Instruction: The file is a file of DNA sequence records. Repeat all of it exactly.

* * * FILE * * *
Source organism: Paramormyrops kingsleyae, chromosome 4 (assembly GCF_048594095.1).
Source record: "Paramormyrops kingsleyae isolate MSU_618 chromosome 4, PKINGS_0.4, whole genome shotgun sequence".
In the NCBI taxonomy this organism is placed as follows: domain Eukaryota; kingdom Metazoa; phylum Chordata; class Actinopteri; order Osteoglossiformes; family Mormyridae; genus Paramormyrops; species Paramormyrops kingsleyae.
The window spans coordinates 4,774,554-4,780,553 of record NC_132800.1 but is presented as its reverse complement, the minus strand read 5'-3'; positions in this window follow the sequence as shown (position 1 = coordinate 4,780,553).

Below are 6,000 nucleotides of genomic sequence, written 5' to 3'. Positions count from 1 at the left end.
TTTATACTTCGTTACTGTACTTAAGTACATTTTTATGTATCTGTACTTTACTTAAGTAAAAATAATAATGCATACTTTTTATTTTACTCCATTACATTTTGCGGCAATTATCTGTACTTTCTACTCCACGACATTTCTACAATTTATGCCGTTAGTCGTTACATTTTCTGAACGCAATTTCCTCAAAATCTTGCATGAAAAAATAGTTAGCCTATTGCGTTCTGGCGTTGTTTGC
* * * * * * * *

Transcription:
Source organism: Paramormyrops kingsleyae, chromosome 4 (assembly GCF_048594095.1).
Source record: "Paramormyrops kingsleyae isolate MSU_618 chromosome 4, PKINGS_0.4, whole genome shotgun sequence".
In the NCBI taxonomy this organism is placed as follows: domain Eukaryota; kingdom Metazoa; phylum Chordata; class Actinopteri; order Osteoglossiformes; family Mormyridae; genus Paramormyrops; species Paramormyrops kingsleyae.
The window spans coordinates 4,774,554-4,780,553 of record NC_132800.1 but is presented as its reverse complement, the minus strand read 5'-3'; positions in this window follow the sequence as shown (position 1 = coordinate 4,780,553).

Below are 6,000 nucleotides of genomic sequence, written 5' to 3'. Positions count from 1 at the left end.
TTTATACTTCGTTACTGTACTTAAGTACATTTTTATGTATCTGTACTTTACTTAAGTAAAAATAATAATGCATACTTTTTATTTTACTCCATTACATTTTGCGGCAATTATCTGTACTTTCTACTCCACGACATTTCTACAATTTATGCCGTTAGTCGTTACATTTTCTGAACGCAATTTCCTCAAAATCTTGCATGAAAAAATAGTTAGCCTATTGCGTTCTGGCGTTGTTTGC